If you then want to add a telescope for more detailed views then the 130pds could be used visually, either on a manual mount (AZ4, AZ5) or the HEQ5 if you think you will be investing in your own kit for this course. Remember that the course is designed for people with no kit, and that by capturing your own data you are heavily reliant on the weather, so you do not need to buy your own kit. If you do decide you will be buying any expensive gear for astrophotography make sure that you run it by your professor or tutor first. You don't want to spend all that money only to discover that you need something else. 

Well the Astronomy degree I'm mainly doing as a foundation for further study in Astrophysics. But I do definitely intend, after getting to know the night-sky pretty well, to upgrade to a telescope and start trying some Astro-Photography. I've already messaged Ayrshire and Glasgow Astronomical Societies regarding joining; however, with still being in this lockdown, nothing has really materialised yet. I will be spending many years studying and devoting all my time and effort in to it, so I know down the line I'm going to be spending in to the thousands of pounds on equipment. But, I guess that's a knowledge base I'll develop over the coming years. 

The binoculars you mentioned seem to be pretty well priced. I was originally looking at Celestron TrailSeeker 8x42 Binoculars, which are around £150, but has great reviews and meant to have a good field of vision.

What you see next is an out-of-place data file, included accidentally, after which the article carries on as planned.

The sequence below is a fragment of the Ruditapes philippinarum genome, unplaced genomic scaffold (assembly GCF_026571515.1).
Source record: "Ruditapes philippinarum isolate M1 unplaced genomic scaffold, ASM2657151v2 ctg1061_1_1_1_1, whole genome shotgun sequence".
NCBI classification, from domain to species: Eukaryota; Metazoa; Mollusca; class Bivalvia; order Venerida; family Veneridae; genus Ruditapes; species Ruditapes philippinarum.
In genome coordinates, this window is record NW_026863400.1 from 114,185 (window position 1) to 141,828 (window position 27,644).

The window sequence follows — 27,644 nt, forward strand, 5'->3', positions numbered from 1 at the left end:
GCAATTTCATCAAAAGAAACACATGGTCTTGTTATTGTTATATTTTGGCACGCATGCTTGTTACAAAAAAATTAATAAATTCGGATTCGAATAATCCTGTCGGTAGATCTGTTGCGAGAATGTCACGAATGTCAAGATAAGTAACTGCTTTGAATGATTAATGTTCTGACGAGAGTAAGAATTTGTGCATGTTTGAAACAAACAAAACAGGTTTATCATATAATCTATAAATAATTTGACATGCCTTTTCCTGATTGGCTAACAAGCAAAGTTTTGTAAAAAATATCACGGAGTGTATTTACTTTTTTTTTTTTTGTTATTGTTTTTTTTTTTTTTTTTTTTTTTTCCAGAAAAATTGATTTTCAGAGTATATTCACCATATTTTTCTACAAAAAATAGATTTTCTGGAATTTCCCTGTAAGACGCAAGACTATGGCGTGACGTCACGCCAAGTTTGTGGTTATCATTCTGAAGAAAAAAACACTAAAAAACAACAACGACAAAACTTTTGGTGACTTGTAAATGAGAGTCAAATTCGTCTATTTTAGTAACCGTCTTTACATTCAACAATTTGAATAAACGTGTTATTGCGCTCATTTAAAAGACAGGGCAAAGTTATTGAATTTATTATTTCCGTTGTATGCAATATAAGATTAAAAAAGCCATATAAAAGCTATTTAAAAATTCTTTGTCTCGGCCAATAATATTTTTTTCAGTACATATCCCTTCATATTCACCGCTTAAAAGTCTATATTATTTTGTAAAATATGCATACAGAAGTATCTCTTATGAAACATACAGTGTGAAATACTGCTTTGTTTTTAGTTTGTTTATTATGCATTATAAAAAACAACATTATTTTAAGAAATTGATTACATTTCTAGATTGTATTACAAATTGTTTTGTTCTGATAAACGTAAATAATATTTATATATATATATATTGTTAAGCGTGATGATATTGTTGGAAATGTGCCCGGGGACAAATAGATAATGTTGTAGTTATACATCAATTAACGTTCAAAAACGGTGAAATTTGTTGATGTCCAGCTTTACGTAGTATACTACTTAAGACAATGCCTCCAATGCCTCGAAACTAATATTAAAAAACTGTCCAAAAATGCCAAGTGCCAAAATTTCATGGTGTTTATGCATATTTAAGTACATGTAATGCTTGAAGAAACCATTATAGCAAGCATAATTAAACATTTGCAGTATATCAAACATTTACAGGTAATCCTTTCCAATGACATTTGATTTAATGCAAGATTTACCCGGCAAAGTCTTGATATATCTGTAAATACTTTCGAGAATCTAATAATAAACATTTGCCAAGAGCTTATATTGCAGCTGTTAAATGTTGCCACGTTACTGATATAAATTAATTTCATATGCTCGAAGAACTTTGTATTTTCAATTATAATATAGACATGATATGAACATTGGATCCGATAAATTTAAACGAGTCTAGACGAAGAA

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39 minutes ago, NovaeSci said:

Well the Astronomy degree I'm mainly doing as a foundation for further study in Astrophysics.

Have the university confirmed that gaining the astronomy degree will get you onto the astrophysics course? Astrophysics is very maths-heavy and I'm not sure astronomy will cover that aspect so you will want to study maths in addition, even if it is just to stop you forgetting what you currently know. 

1 hour ago, NovaeSci said:

I was originally looking at Celestron TrailSeeker 8x42 Binoculars

I have no experience with those binoculars, but as I said in my previous post, I think they are probably a bit too cheap for roof prisms and generally porro prisms will outperform roof prisms at a similar price point. If you were instead looking at the Trailseeker ED binocular then it might be a different matter.